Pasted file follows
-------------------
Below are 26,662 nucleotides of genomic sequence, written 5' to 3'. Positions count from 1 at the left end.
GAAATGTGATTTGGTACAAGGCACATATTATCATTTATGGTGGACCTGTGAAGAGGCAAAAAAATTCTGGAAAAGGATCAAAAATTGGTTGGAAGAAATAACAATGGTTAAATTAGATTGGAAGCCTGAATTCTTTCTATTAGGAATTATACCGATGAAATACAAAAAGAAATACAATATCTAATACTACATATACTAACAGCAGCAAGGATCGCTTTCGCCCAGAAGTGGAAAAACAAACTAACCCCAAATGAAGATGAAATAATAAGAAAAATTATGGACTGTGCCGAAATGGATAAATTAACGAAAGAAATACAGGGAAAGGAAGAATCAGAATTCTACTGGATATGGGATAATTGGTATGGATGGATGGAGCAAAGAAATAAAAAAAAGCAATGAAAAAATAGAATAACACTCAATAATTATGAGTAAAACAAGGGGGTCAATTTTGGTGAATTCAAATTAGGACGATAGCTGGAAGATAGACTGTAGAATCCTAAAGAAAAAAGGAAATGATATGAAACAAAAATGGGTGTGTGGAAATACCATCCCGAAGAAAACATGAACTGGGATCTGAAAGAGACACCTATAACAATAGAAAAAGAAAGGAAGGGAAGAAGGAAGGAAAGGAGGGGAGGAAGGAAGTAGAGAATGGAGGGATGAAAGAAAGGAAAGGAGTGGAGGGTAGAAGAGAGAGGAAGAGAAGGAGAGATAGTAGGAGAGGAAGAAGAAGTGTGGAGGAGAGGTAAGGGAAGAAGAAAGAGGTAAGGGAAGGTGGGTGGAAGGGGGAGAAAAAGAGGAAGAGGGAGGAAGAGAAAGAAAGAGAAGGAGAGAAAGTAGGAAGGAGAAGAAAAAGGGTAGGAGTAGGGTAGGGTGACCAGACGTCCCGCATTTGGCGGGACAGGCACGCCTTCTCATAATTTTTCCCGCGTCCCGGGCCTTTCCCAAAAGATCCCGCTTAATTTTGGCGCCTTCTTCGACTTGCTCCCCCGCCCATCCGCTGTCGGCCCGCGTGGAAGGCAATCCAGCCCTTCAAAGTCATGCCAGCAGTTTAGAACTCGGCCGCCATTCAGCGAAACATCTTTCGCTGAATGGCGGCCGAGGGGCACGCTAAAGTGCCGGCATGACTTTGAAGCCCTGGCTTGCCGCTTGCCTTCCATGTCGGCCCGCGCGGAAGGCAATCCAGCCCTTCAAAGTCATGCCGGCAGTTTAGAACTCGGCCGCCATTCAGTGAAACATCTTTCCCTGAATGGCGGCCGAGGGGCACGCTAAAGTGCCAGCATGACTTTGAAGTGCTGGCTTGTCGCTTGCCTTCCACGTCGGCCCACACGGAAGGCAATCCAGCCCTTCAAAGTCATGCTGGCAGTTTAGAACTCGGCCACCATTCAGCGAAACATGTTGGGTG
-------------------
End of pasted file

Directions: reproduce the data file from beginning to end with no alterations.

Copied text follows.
Below are 26,662 nucleotides of genomic sequence, written 5' to 3'. Positions count from 1 at the left end.
GAAATGTGATTTGGTACAAGGCACATATTATCATTTATGGTGGACCTGTGAAGAGGCAAAAAAATTCTGGAAAAGGATCAAAAATTGGTTGGAAGAAATAACAATGGTTAAATTAGATTGGAAGCCTGAATTCTTTCTATTAGGAATTATACCGATGAAATACAAAAAGAAATACAATATCTAATACTACATATACTAACAGCAGCAAGGATCGCTTTCGCCCAGAAGTGGAAAAACAAACTAACCCCAAATGAAGATGAAATAATAAGAAAAATTATGGACTGTGCCGAAATGGATAAATTAACGAAAGAAATACAGGGAAAGGAAGAATCAGAATTCTACTGGATATGGGATAATTGGTATGGATGGATGGAGCAAAGAAATAAAAAAAAGCAATGAAAAAATAGAATAACACTCAATAATTATGAGTAAAACAAGGGGGTCAATTTTGGTGAATTCAAATTAGGACGATAGCTGGAAGATAGACTGTAGAATCCTAAAGAAAAAAGGAAATGATATGAAACAAAAATGGGTGTGTGGAAATACCATCCCGAAGAAAACATGAACTGGGATCTGAAAGAGACACCTATAACAATAGAAAAAGAAAGGAAGGGAAGAAGGAAGGAAAGGAGGGGAGGAAGGAAGTAGAGAATGGAGGGATGAAAGAAAGGAAAGGAGTGGAGGGTAGAAGAGAGAGGAAGAGAAGGAGAGATAGTAGGAGAGGAAGAAGAAGTGTGGAGGAGAGGTAAGGGAAGAAGAAAGAGGTAAGGGAAGGTGGGTGGAAGGGGGAGAAAAAGAGGAAGAGGGAGGAAGAGAAAGAAAGAGAAGGAGAGAAAGTAGGAAGGAGAAGAAAAAGGGTAGGAGTAGGGTAGGGTGACCAGACGTCCCGCATTTGGCGGGACAGGCACGCCTTCTCATAATTTTTCCCGCGTCCCGGGCCTTTCCCAAAAGATCCCGCTTAATTTTGGCGCCTTCTTCGACTTGCTCCCCCGCCCATCCGCTGTCGGCCCGCGTGGAAGGCAATCCAGCCCTTCAAAGTCATGCCAGCAGTTTAGAACTCGGCCGCCATTCAGCGAAACATCTTTCGCTGAATGGCGGCCGAGGGGCACGCTAAAGTGCCGGCATGACTTTGAAGCCCTGGCTTGCCGCTTGCCTTCCATGTCGGCCCGCGCGGAAGGCAATCCAGCCCTTCAAAGTCATGCCGGCAGTTTAGAACTCGGCCGCCATTCAGTGAAACATCTTTCCCTGAATGGCGGCCGAGGGGCACGCTAAAGTGCCAGCATGACTTTGAAGTGCTGGCTTGTCGCTTGCCTTCCACGTCGGCCCACACGGAAGGCAATCCAGCCCTTCAAAGTCATGCTGGCAGTTTAGAACTCGGCCACCATTCAGCGAAACATGTTGGGTG